Like the workforce it aims to prepare students for, the Tyler ISD Career and Technology Center is evolving.
When the district’s career and technical education hub opens its doors for the 2018 fall semester seniors will be able to embark on a new path that allows them to take all of their classes at the center.
Currently students either drive or are busedover to the CTC for 90-minute blocks.
Gary Brown, the school district’s executive director of college and career, said the new program is designed for students who want to focus on their career pathway.
The program, nicknamed Tyler Tech, will begin building toward a stand-alone learning experience for students.
“We’ve got a group of seniors who could be here all day,” Brown said. “When they’re transitioning (across town) there’s a little lost time and focus.”
The CTC also offers the benefit of a workplace environment. Since opening its doors in 2015, the center has expanded from offering 26 course paths to more than 70 for the 2018-19 school year.
The course offerings are pulled from three lists – state, federal and local. Texas Education Agency approved courses make up about half the list. The rest are based on projected workforce demands.
Brown said many of their students aren’t interested in extracurricular activities or going to pep rallies, opting instead to focus on their certifications and internship opportunities.
In addition to bringing some core curriculum classes on campus, the center also will add more certifications. In December, the district had its first student receive EMT certification and hopes to add many more to that list.
“We’re trying to explore the best options for our students,” Brown said.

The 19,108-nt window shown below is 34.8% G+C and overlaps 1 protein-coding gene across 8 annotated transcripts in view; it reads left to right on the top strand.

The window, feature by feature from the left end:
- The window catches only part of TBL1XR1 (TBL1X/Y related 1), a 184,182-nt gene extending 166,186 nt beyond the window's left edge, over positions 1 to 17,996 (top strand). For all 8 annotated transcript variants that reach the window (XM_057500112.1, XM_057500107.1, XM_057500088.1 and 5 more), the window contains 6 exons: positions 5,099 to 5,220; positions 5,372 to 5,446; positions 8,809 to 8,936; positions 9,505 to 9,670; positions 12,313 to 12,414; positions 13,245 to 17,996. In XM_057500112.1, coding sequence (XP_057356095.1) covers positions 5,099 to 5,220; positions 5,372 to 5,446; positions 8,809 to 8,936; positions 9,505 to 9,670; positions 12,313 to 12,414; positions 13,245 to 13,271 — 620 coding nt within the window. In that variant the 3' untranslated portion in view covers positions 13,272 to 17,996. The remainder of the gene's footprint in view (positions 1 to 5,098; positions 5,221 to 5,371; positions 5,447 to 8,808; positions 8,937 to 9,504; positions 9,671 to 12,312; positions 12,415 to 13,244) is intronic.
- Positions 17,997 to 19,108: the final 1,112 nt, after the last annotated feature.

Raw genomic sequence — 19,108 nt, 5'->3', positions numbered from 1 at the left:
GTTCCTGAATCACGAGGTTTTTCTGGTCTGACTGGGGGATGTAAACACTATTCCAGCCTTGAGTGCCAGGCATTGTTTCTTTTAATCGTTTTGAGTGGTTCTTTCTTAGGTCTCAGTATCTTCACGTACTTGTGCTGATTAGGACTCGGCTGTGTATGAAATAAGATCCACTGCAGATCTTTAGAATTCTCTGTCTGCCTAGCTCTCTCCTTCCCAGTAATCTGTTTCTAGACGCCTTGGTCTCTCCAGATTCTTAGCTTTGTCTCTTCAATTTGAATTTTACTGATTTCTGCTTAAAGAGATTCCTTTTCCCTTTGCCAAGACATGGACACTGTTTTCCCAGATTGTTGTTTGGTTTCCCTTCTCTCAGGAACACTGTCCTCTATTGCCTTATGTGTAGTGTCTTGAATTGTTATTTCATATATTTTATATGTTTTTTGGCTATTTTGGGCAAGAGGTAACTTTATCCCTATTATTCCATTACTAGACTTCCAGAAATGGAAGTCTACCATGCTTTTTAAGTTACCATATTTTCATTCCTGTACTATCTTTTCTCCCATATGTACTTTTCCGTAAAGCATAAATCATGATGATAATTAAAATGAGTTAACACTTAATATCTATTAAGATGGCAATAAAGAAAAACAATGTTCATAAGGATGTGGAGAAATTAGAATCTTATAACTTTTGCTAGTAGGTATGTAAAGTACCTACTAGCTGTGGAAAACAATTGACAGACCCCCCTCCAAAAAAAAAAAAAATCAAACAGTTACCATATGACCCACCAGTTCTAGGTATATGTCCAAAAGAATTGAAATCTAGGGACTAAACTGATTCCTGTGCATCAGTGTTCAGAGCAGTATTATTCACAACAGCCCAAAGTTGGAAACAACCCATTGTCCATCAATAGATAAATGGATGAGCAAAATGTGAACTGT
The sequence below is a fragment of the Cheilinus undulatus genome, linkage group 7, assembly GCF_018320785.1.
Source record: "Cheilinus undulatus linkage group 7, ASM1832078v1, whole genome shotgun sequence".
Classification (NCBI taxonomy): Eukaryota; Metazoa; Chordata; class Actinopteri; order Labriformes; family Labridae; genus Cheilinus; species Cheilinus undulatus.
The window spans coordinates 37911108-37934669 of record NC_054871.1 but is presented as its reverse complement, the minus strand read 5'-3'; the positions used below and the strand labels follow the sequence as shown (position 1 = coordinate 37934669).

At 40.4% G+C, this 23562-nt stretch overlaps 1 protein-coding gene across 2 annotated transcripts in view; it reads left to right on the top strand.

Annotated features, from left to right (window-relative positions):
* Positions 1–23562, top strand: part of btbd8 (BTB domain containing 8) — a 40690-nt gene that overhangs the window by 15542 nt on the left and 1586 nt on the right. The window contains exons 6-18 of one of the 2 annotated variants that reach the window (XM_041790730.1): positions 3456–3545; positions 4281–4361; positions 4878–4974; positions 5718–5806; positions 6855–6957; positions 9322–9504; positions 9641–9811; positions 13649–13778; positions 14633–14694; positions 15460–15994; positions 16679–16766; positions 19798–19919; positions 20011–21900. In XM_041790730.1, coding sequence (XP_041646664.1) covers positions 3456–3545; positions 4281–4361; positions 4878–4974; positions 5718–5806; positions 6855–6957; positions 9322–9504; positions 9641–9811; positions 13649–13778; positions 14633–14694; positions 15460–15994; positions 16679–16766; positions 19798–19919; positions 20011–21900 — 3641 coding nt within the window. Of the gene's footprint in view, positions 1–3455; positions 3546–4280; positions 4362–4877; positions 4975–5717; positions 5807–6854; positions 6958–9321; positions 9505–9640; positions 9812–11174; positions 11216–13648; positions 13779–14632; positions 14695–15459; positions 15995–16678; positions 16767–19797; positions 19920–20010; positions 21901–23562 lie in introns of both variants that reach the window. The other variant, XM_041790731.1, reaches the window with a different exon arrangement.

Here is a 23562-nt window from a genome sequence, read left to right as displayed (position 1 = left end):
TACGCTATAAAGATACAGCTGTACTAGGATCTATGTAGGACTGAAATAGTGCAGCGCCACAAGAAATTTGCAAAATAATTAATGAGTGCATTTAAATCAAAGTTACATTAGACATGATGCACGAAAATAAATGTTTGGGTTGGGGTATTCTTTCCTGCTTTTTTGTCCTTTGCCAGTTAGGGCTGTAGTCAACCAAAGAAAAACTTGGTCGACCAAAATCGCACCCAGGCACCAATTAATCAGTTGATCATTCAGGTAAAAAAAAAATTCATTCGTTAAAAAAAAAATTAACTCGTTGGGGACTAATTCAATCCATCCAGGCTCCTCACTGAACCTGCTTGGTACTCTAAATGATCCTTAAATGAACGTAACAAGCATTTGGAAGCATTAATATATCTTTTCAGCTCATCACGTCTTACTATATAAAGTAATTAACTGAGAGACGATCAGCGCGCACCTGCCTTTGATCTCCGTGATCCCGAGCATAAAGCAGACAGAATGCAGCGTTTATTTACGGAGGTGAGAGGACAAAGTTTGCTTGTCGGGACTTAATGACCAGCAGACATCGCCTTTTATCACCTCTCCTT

The CTC also is exploring options with the Tyler Junior College Fire Academy and pathways toward careers in law enforcement for the fall.
As students select their courses for the next year, Brown said the CTC would have a better idea of what direction the students would like to take and could adjust accordingly. He expects to have between 75 and 125 students interested in taking all of their classes at the CTC.
If the demand is high enough, core classes for juniors will be added the next year, Assistant Superintendent of Schools Rawly Sanchez said.
Sanchez also said there is room for eventually bringing in ninth- and tenth-grade courses for students who are committed to a CTE pathway. The center currently offers classes for grades 11 and 12, while the main high school campuses handle introductory coursework.
Brown said these options could be part of a pathway that allows students to finish most of their coursework for an associate’s degree in their chosen field. Generally, the student would be looking at a five-year path, having completed many core college classes and some of their technical courses while in high school.
The CTC already offers dual credit government economics and English classes.
Over the next few months the district will focus on making adjustments to the campus to allow for all-day learning. Some areas they will address include food services and transportation.
While the CTC does have a café run by Culinary Arts students, it wasn’t built with a full-service cafeteria in mind.
Brown said the district also would work to ensure transportation is not an obstacle for students who wish to attend classes all day. Beyond that, Brown also is looking for ways to help students get to internship opportunities.
“Anything that gives our students an opportunity for workplace experience is advantageous,” Brown said.